William Castle was known to be an expert at making B-movies. His filmography dates back to the early 1940's, pretty much ten years before Roger Corman made his first movie. What was unique about Castle though were his promotional talents along with implementing different gimmicks that were executed during his movie showings. Strangely enough, he also happens to be the producer of Rosemary's Baby.

The gimmick he used for House on Haunted Hill was a skeleton with red glowing eyes. Attached to a wire above the audience, it would "float" out during the climax. I don't know about you but that just sounds like a lot of fun. I'm not sure if it actually scared people then, but it's kind of sad you don't hear about things like that being done anymore because I think a lot of people would have a momentary heart attack. No one would expect it. Word would get out pretty quick though with everyone having a smartphone, so only the first viewers would really get a kick out of it.

Oct 27, 2014

Review: Afflicted (2013)

Afflicted caught my attention from a review that fellow blogger Peter Pluymers did a while back. You can find check out his blog here: My Opinion as a Movie Blogger. The fact that it's a Canadian film and that it happens to be a found footage horror film made it stick out in my mind as something I should definitely see.

Directed and written by newcomers Derek Lee and Clif Prowse who have only done shorts before this, also star as the main characters in the film. It's crazy to think that with only $318,000, they were able to shoot scenes in Barcelona, Paris and Italy with pretty good special effects thrown in for good measure. Although it didn't make back its budget theatrically, I hope that it's doing well on video and any other mediums because it deserves it.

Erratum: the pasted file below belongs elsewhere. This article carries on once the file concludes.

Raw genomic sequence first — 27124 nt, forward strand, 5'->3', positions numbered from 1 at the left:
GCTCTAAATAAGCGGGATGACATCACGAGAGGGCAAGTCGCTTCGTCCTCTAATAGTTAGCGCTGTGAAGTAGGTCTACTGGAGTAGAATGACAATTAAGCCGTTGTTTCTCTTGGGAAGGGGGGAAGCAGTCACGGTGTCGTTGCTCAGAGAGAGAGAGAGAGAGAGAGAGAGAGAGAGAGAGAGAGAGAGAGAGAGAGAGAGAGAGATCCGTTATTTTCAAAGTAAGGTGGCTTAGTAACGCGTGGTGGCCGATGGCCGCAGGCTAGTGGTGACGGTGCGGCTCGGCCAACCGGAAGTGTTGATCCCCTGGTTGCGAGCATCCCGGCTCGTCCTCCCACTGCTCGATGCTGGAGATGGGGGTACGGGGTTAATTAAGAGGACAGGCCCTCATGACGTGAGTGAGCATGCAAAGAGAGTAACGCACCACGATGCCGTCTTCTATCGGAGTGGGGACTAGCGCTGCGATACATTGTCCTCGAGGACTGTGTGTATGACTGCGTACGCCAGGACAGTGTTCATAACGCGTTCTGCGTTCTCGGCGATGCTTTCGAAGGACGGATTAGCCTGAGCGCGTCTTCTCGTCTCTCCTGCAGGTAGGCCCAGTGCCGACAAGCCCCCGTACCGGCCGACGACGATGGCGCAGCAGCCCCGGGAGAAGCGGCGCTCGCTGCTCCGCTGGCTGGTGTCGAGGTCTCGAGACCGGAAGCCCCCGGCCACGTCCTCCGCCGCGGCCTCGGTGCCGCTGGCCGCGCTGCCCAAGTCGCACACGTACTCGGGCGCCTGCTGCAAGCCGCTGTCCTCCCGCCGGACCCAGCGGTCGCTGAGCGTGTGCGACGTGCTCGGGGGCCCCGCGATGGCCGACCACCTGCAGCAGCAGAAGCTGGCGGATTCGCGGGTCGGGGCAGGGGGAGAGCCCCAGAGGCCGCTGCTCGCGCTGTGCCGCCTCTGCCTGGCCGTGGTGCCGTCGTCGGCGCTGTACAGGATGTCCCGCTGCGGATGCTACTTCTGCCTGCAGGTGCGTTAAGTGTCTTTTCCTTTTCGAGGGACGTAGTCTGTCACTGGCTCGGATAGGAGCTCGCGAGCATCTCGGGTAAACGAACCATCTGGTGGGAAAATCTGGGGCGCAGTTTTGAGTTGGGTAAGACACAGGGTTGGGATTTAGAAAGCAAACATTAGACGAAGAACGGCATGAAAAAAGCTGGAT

Review: Paranormal Activity: The Marked Ones (2014)

I still can't believe how disappointing Paranormal Activity 4 was. All the same, I'm kind of anxious to see if Paranormal Activity: The Marked Ones can right the ship. I think that's just me getting greedy from how well the second and third sequels worked out. I mean a decline was bound to happen at one point. Law of diminishing returns right?

In all, Paranormal Activity is a horror franchise that's somehow been able to stave off the usual decline in quality for sequels. Maybe the makers had made a deal with a demon or something? With movie number 4, it would appear that the deal has gone south. PA:TMO isn't a straight up sequel, but more of a spin-off that tries to clear the air before Paranormal Activity: The Ghost Dimension comes out in 2015 which I believe will be a direct sequel to PA4.

Oct 26, 2014

Review: The Fly II (1989)

David Cronenberg's The Fly is an insane movie, just pure insanity. It's horrifying, it's disgusting and it's a real heart wrencher truth be told. So it's no wonder that a sequel had to be made right? A shame that the only returning actor is John Getz. It is however directed by Chris Walas who was responsible for the creature effects in The Fly.

Walas has no previous experience in directing. But all the same, it wasn't a terrible idea to hand the reigns to the guy who did such a good job for the effects right? I wouldn't automatically think so anyway, but there are some risks for sure. Can Walas manage to do as good a job on the special effects as he did for The Fly and direct a decent movie at the same time? There's a lot of juggling there for sure but I was ready to give him the benefit of the doubt anyway.

Review: Zombie Apocalypse (2011)

Zombie Apocalypse is one of the collaborations between The Asylum and Syfy. It's the kind of collaboration that is sure to disappoint many who happen to tune into the movie on TV or rent it without being aware of who The Asylum really is. There's money to be made on schlock like this though and The Asylum is going to make it. They've practically cornered the market of ultra cheap productions that astound at times with their badness, so good for them.

In terms of production values, this is probably on the higher end in terms of what you usually see out of The Asylum. They've also managed to lasso Ving Rhames and Taryn Manning into starring roles, so there's that I guess. Manning never really got out of the shadows of 8 Mile and Hustle & Flow, but really Rhames? I suppose that movies like Rogues Gallery and Piranha 3D in 2010 signaled the beginning of the end for him, which is too bad.